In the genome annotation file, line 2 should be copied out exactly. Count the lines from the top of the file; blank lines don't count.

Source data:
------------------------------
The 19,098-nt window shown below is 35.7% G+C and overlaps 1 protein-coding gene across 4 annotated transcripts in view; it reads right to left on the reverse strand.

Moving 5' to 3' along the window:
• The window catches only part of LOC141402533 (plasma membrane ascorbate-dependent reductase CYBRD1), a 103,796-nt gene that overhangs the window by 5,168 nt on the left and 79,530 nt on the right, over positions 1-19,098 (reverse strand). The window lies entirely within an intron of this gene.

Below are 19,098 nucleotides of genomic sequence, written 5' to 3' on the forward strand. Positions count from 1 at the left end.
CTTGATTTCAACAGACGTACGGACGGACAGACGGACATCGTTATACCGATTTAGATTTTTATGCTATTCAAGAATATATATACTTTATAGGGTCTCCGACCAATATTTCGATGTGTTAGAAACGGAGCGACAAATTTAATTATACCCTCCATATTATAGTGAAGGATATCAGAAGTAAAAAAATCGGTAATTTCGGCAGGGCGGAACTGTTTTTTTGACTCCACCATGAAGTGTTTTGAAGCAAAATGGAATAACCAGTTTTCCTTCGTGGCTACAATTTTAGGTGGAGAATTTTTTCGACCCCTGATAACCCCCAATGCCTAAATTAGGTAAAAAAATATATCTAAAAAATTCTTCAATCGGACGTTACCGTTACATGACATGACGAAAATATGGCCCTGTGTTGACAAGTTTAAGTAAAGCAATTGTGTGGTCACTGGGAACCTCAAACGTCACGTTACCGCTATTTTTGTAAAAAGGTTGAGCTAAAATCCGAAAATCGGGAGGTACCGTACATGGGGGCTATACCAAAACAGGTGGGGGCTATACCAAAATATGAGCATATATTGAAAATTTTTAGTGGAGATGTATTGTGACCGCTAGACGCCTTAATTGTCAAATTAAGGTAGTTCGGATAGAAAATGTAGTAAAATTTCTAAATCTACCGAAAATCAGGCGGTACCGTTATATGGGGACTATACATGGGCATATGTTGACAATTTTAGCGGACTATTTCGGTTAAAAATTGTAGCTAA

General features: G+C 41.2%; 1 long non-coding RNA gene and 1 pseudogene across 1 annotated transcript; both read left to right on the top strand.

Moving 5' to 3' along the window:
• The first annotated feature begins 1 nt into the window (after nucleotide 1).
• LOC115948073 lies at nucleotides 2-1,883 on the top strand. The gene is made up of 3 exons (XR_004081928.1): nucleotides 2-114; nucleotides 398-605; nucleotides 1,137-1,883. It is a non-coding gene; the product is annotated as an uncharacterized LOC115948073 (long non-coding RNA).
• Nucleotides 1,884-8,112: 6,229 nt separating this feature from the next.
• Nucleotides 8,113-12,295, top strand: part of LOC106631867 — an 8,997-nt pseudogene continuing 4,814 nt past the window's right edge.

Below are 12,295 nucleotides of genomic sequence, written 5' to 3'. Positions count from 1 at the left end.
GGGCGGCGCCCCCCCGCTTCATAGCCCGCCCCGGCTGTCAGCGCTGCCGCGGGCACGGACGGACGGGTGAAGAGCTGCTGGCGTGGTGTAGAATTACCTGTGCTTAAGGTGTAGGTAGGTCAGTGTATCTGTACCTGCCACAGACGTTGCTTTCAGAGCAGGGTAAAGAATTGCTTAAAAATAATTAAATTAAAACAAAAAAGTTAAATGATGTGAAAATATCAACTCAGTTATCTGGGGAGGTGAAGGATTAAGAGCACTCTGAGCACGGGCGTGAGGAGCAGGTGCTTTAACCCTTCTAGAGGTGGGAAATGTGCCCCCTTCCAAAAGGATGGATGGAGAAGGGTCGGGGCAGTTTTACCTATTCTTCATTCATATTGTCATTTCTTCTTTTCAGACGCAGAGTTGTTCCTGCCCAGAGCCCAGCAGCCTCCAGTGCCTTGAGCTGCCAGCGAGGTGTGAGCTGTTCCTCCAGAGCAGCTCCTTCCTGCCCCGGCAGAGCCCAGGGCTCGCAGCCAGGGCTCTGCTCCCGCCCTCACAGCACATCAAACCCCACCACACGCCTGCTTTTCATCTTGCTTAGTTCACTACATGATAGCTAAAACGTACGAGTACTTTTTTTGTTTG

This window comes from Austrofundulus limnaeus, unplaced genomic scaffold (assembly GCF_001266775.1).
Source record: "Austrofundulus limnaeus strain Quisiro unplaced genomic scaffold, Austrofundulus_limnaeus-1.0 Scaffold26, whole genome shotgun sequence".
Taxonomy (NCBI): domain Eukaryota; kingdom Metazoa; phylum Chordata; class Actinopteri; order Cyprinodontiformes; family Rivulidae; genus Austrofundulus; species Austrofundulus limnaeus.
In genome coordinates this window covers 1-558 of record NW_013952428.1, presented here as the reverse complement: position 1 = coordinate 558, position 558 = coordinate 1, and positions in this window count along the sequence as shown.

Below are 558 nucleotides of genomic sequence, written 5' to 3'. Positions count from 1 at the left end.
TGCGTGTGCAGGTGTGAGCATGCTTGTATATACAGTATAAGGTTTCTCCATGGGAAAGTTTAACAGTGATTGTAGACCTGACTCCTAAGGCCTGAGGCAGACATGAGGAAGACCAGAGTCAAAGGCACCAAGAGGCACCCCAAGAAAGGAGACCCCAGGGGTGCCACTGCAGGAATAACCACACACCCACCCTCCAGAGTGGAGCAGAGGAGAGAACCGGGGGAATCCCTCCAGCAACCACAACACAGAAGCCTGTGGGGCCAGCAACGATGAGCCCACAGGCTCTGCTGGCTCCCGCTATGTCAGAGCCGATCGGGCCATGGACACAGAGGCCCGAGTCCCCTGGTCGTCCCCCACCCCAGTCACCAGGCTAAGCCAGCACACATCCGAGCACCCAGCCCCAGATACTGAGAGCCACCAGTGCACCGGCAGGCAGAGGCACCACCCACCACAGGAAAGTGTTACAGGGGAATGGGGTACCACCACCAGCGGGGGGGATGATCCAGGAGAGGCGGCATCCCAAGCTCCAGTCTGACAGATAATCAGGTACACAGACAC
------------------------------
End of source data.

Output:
Moving 5' to 3' along the window: